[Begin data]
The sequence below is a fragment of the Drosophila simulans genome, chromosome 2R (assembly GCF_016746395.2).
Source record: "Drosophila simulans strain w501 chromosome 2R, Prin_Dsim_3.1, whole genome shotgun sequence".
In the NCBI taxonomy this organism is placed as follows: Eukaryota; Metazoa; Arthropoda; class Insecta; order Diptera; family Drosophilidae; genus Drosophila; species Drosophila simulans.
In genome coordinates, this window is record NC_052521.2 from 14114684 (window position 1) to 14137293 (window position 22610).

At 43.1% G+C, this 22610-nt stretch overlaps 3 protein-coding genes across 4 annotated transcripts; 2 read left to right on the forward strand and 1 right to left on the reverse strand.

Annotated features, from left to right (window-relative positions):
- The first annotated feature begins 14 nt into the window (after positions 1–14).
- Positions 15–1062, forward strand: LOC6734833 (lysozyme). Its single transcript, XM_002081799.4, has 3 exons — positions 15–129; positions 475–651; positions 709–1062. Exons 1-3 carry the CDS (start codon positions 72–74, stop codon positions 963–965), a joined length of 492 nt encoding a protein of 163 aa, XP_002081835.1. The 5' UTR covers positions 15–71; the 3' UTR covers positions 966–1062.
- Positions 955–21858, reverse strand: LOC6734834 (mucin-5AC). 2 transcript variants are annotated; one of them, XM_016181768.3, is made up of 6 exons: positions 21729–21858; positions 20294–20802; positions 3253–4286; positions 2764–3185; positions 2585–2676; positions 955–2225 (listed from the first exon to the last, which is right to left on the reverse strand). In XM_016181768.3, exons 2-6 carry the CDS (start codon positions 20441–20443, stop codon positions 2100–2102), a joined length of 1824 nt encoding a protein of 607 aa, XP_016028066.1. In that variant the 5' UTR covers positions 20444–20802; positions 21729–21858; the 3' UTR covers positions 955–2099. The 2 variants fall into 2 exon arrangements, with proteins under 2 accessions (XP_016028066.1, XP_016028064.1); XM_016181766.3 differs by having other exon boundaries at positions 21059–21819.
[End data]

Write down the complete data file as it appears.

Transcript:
The sequence below is a fragment of the Drosophila simulans genome, chromosome 2R (assembly GCF_016746395.2).
Source record: "Drosophila simulans strain w501 chromosome 2R, Prin_Dsim_3.1, whole genome shotgun sequence".
In the NCBI taxonomy this organism is placed as follows: Eukaryota; Metazoa; Arthropoda; class Insecta; order Diptera; family Drosophilidae; genus Drosophila; species Drosophila simulans.
In genome coordinates, this window is record NC_052521.2 from 14114684 (window position 1) to 14137293 (window position 22610).

At 43.1% G+C, this 22610-nt stretch overlaps 3 protein-coding genes across 4 annotated transcripts; 2 read left to right on the forward strand and 1 right to left on the reverse strand.

Annotated features, from left to right (window-relative positions):
- The first annotated feature begins 14 nt into the window (after positions 1–14).
- Positions 15–1062, forward strand: LOC6734833 (lysozyme). Its single transcript, XM_002081799.4, has 3 exons — positions 15–129; positions 475–651; positions 709–1062. Exons 1-3 carry the CDS (start codon positions 72–74, stop codon positions 963–965), a joined length of 492 nt encoding a protein of 163 aa, XP_002081835.1. The 5' UTR covers positions 15–71; the 3' UTR covers positions 966–1062.
- Positions 955–21858, reverse strand: LOC6734834 (mucin-5AC). 2 transcript variants are annotated; one of them, XM_016181768.3, is made up of 6 exons: positions 21729–21858; positions 20294–20802; positions 3253–4286; positions 2764–3185; positions 2585–2676; positions 955–2225 (listed from the first exon to the last, which is right to left on the reverse strand). In XM_016181768.3, exons 2-6 carry the CDS (start codon positions 20441–20443, stop codon positions 2100–2102), a joined length of 1824 nt encoding a protein of 607 aa, XP_016028066.1. In that variant the 5' UTR covers positions 20444–20802; positions 21729–21858; the 3' UTR covers positions 955–2099. The 2 variants fall into 2 exon arrangements, with proteins under 2 accessions (XP_016028066.1, XP_016028064.1); XM_016181766.3 differs by having other exon boundaries at positions 21059–21819.